5-Way Intel P67 Motherboard Shootout
Page 3 : Asrock P67 Extreme6 – DesignBy
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Asrock P67 Extreme6 – Design
Asrock has used the traditional blue and white color scheme on black PCB, but the P67 Extreme6 is a little flashier than we are used to from Asrock thanks to the inclusion of gold capacitors. Although we find them a little tacky, they are made by a respected Japanese manufacturer.
There is nothing unusual or remarkable about the P67 Extreme6's design, but we think the board is well laid out. Asrock has simply stuffed a huge array of features into a neat little package.
The DIMM slots are located in the top right corner of the board and are well-spaced apart with 0.2" (3mm) of clearance between them. They are also spaced 1.5" (30mm) from the edge of the CPU socket which should help provide more clearance when using oversized heatsinks.
Having said that, the CPU socket itself is pretty crowded and perhaps Asrock could have used the available space a little more efficiently. Depending on the type of CPU cooler used, accessing the top right corner could be difficult as it's occupied by two large heatsinks.
Like most Asrock LGA1156 motherboards we've looked at, it appears that their LGA1155 motherboards also inherit support for older LGA775 heatsinks. The P67 Extreme6 is not only capable of using LAG1156/1155 coolers but it can also help those upgrading save a few dollars on having to buy a new cooler with support for LGA775 coolers as well.
The cooling aspect of the board is very good. The power circuitry which Asrock calls their "Advanced V16+2 Power Phase" design is passively cooled by two large silver heatsinks which are connected using a 6mm heatpipe.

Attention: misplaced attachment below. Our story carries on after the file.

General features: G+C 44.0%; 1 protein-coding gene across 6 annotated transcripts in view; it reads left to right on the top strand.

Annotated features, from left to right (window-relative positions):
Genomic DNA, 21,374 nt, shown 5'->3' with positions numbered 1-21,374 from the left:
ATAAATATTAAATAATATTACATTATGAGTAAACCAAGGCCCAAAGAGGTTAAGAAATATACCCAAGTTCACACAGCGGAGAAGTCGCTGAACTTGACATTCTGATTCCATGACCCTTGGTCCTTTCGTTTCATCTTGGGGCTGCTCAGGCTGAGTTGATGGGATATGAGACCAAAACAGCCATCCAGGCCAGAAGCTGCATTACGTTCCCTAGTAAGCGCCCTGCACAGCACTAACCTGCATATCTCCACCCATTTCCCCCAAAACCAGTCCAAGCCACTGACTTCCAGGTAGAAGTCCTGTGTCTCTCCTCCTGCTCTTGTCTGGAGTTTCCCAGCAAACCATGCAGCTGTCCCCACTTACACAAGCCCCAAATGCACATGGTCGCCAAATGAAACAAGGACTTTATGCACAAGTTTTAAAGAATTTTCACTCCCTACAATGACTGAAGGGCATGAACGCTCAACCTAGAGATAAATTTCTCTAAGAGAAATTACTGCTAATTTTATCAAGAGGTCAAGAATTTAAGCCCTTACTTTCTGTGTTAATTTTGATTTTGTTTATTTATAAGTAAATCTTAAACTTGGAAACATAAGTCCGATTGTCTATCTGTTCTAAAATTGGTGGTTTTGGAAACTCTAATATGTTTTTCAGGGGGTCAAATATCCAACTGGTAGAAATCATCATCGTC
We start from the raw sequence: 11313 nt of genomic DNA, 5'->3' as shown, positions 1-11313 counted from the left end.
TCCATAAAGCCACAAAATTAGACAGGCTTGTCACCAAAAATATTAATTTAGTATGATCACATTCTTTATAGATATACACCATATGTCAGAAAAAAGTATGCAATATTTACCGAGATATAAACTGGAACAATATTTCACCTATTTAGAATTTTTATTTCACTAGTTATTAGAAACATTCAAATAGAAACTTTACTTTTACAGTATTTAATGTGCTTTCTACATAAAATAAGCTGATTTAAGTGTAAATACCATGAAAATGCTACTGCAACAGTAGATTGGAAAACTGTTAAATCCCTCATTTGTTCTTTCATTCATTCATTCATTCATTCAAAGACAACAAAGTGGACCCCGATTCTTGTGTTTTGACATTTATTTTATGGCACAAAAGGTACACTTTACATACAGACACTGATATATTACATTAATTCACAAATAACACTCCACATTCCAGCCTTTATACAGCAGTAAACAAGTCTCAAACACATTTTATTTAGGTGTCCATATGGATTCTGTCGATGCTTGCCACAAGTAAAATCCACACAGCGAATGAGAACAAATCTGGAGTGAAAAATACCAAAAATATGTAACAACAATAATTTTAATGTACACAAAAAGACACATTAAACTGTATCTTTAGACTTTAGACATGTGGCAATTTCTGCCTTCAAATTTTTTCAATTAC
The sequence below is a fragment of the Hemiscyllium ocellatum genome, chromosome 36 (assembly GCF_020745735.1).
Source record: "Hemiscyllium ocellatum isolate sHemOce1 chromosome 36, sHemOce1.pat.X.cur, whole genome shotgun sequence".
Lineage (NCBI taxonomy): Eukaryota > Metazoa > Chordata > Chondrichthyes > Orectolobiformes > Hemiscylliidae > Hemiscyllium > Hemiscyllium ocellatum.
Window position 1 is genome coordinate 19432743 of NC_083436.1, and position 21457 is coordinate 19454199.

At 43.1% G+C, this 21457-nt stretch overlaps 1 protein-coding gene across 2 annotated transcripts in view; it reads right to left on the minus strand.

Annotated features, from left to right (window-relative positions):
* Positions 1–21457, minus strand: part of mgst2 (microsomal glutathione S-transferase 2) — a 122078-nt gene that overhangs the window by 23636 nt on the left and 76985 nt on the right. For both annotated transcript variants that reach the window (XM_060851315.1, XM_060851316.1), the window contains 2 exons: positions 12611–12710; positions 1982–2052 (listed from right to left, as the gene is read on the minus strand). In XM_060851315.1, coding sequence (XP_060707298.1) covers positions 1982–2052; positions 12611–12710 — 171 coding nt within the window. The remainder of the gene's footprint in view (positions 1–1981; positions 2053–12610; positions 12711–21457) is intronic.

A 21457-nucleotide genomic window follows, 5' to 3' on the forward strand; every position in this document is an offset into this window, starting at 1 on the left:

In total there are 32 MOSFETs that are cooled using these heatsinks while a third heatsink can be found over the P67 chip. Asrock has also placed another heatsink labeled V16 over the PLX switch though it is largely hollow.
There are three PCI Express 2.0 x16 slots featured on the P67 Extreme3 which enables support for ATI Quad CrossFireX, 3-Way CrossFireX, CrossFireX as well as Nvidia Quad SLI and SLI. That said it is important to note that only the primary PCIe x16 slot features the full x16 bandwidth. The secondary slot is physically wired to x8 while the third is wired for x4 bandwidth.
When using multi-GPU technology the primary and secondary PCIe x16 slots will be limited to x8 bandwidth, meanwhile the third will always only feature x4 bandwidth. This will be the case with the vast majority of Intel P67 motherboards making them really only suitable for dual-GPU Crossfire or SLI setups.
The expansion slots have been configured in a way that helps maximize space and their usability. The first is a PCIe x1 slot followed by the primary PCI x16 slot. The primary and secondary PCU x16 slots are separated by a PCI and PCIe x1 slot while the second and third PCIe x16 slots are separated by a single PCI slot.
Adjacent from the primary and secondary PCIe x16 slots are ten SATA ports. To avoid any conflictions with long graphics cards, Asrock has mounted all ten ports at a 90-degree angle which is an excellent design feature.
In the bottom right corner of the P67 Extreme6 is a small LED diagnostic screen called Dr. Debug along with a pair of smart switches for power on and reset. Also at the bottom of the board, Asrock has neatly placed the onboard headers for all the USB ports along with a header for an extra FireWire port. There are also six fan headers onboard, two 4-pin and four 3-pin.